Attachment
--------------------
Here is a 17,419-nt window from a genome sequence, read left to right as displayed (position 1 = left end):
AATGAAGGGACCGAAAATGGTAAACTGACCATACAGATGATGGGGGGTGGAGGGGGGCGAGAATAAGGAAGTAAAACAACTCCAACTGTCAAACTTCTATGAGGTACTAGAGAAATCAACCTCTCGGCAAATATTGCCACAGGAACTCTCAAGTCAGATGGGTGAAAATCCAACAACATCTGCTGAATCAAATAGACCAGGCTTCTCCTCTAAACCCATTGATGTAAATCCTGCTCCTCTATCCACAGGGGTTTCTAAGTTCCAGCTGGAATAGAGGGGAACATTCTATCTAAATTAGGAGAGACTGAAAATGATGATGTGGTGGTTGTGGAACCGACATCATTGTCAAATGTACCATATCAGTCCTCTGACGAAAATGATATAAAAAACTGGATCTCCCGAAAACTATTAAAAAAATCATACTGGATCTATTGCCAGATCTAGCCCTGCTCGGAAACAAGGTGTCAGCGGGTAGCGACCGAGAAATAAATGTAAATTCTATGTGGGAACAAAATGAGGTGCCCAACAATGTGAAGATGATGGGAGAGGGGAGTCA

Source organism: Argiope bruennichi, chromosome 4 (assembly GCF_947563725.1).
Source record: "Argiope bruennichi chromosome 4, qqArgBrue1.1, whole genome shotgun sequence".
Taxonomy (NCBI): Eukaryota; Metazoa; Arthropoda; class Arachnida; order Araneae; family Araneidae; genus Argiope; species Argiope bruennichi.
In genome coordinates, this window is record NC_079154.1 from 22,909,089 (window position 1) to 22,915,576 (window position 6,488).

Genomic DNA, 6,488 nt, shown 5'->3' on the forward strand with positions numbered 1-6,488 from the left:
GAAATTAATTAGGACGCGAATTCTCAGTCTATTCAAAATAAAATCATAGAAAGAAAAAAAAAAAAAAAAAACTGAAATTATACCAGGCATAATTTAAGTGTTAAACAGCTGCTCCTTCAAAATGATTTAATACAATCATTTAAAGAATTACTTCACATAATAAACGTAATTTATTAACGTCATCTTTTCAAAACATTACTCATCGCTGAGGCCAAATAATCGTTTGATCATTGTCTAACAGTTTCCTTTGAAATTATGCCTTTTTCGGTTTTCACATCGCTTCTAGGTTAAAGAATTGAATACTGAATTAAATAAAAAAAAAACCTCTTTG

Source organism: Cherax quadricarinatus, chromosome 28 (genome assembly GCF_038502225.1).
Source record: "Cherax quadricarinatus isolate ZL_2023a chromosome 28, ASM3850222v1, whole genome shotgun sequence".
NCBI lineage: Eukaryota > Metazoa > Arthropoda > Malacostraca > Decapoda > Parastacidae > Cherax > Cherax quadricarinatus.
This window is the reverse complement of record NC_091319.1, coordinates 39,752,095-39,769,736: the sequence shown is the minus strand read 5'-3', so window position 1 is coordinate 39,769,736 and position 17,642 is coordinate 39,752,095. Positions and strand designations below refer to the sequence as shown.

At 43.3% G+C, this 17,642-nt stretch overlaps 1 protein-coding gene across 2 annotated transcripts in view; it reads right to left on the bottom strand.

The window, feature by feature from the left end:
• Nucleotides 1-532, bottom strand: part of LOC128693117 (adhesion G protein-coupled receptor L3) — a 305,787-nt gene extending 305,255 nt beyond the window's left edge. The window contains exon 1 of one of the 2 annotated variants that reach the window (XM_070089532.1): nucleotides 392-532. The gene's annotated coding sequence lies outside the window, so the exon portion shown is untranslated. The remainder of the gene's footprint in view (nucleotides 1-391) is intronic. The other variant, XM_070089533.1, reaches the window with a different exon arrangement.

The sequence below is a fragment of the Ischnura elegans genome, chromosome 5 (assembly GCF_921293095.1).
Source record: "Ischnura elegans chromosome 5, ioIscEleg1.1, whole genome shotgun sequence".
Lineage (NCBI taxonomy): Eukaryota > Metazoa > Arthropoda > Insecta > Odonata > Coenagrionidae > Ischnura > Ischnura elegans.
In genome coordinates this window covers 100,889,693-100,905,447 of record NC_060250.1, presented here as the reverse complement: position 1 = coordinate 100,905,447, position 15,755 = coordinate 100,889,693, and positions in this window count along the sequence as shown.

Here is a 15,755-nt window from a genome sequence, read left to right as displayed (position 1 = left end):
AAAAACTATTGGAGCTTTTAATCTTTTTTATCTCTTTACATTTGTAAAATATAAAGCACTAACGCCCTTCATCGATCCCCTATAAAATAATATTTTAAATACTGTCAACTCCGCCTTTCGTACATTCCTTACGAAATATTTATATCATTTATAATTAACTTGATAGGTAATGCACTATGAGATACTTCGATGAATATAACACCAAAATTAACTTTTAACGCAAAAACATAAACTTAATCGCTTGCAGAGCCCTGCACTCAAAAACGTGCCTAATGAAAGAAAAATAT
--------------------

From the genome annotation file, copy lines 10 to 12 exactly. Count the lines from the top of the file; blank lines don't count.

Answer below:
Source record: "Cherax quadricarinatus isolate ZL_2023a chromosome 28, ASM3850222v1, whole genome shotgun sequence".
NCBI lineage: Eukaryota > Metazoa > Arthropoda > Malacostraca > Decapoda > Parastacidae > Cherax > Cherax quadricarinatus.
This window is the reverse complement of record NC_091319.1, coordinates 39,752,095-39,769,736: the sequence shown is the minus strand read 5'-3', so window position 1 is coordinate 39,769,736 and position 17,642 is coordinate 39,752,095. Positions and strand designations below refer to the sequence as shown.